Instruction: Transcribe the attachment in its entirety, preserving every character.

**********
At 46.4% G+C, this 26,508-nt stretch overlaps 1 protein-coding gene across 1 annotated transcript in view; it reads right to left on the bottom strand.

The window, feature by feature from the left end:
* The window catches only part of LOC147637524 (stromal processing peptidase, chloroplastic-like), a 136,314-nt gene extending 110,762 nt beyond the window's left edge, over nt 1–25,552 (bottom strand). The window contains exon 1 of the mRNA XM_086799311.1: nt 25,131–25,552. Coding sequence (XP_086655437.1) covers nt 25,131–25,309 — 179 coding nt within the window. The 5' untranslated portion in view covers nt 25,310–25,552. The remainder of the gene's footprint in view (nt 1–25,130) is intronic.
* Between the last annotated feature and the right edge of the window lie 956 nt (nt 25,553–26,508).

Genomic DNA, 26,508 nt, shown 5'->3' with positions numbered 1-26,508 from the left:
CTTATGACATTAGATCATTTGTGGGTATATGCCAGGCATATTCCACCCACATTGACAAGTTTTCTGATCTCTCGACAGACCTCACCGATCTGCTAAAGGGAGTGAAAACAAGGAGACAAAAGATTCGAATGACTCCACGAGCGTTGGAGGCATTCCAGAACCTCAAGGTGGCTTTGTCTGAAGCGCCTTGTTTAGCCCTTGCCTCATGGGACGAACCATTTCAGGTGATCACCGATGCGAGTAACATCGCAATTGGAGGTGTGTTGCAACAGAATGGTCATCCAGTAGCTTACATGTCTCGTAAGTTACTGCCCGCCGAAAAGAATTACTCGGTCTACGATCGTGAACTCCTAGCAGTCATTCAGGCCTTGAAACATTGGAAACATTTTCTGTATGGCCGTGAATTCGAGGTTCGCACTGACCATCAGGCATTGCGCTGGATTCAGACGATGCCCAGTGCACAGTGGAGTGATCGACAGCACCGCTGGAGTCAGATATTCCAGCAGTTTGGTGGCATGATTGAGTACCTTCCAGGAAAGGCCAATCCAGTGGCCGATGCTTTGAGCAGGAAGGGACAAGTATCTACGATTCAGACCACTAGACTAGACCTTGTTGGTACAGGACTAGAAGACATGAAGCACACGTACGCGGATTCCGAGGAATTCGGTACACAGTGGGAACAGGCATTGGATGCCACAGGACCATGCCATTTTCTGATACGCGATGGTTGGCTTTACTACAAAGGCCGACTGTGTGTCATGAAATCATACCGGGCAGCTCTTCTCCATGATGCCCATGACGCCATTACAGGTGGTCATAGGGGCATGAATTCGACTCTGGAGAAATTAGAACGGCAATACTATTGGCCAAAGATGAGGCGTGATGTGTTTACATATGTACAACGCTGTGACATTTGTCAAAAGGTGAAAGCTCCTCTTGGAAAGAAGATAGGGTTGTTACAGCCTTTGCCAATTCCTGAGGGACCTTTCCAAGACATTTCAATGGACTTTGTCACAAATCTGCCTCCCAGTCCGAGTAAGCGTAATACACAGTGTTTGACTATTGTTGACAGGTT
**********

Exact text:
At 46.4% G+C, this 26,508-nt stretch overlaps 1 protein-coding gene across 1 annotated transcript in view; it reads right to left on the bottom strand.

The window, feature by feature from the left end:
* The window catches only part of LOC147637524 (stromal processing peptidase, chloroplastic-like), a 136,314-nt gene extending 110,762 nt beyond the window's left edge, over nt 1–25,552 (bottom strand). The window contains exon 1 of the mRNA XM_086799311.1: nt 25,131–25,552. Coding sequence (XP_086655437.1) covers nt 25,131–25,309 — 179 coding nt within the window. The 5' untranslated portion in view covers nt 25,310–25,552. The remainder of the gene's footprint in view (nt 1–25,130) is intronic.
* Between the last annotated feature and the right edge of the window lie 956 nt (nt 25,553–26,508).

Genomic DNA, 26,508 nt, shown 5'->3' with positions numbered 1-26,508 from the left:
CTTATGACATTAGATCATTTGTGGGTATATGCCAGGCATATTCCACCCACATTGACAAGTTTTCTGATCTCTCGACAGACCTCACCGATCTGCTAAAGGGAGTGAAAACAAGGAGACAAAAGATTCGAATGACTCCACGAGCGTTGGAGGCATTCCAGAACCTCAAGGTGGCTTTGTCTGAAGCGCCTTGTTTAGCCCTTGCCTCATGGGACGAACCATTTCAGGTGATCACCGATGCGAGTAACATCGCAATTGGAGGTGTGTTGCAACAGAATGGTCATCCAGTAGCTTACATGTCTCGTAAGTTACTGCCCGCCGAAAAGAATTACTCGGTCTACGATCGTGAACTCCTAGCAGTCATTCAGGCCTTGAAACATTGGAAACATTTTCTGTATGGCCGTGAATTCGAGGTTCGCACTGACCATCAGGCATTGCGCTGGATTCAGACGATGCCCAGTGCACAGTGGAGTGATCGACAGCACCGCTGGAGTCAGATATTCCAGCAGTTTGGTGGCATGATTGAGTACCTTCCAGGAAAGGCCAATCCAGTGGCCGATGCTTTGAGCAGGAAGGGACAAGTATCTACGATTCAGACCACTAGACTAGACCTTGTTGGTACAGGACTAGAAGACATGAAGCACACGTACGCGGATTCCGAGGAATTCGGTACACAGTGGGAACAGGCATTGGATGCCACAGGACCATGCCATTTTCTGATACGCGATGGTTGGCTTTACTACAAAGGCCGACTGTGTGTCATGAAATCATACCGGGCAGCTCTTCTCCATGATGCCCATGACGCCATTACAGGTGGTCATAGGGGCATGAATTCGACTCTGGAGAAATTAGAACGGCAATACTATTGGCCAAAGATGAGGCGTGATGTGTTTACATATGTACAACGCTGTGACATTTGTCAAAAGGTGAAAGCTCCTCTTGGAAAGAAGATAGGGTTGTTACAGCCTTTGCCAATTCCTGAGGGACCTTTCCAAGACATTTCAATGGACTTTGTCACAAATCTGCCTCCCAGTCCGAGTAAGCGTAATACACAGTGTTTGACTATTGTTGACAGGTT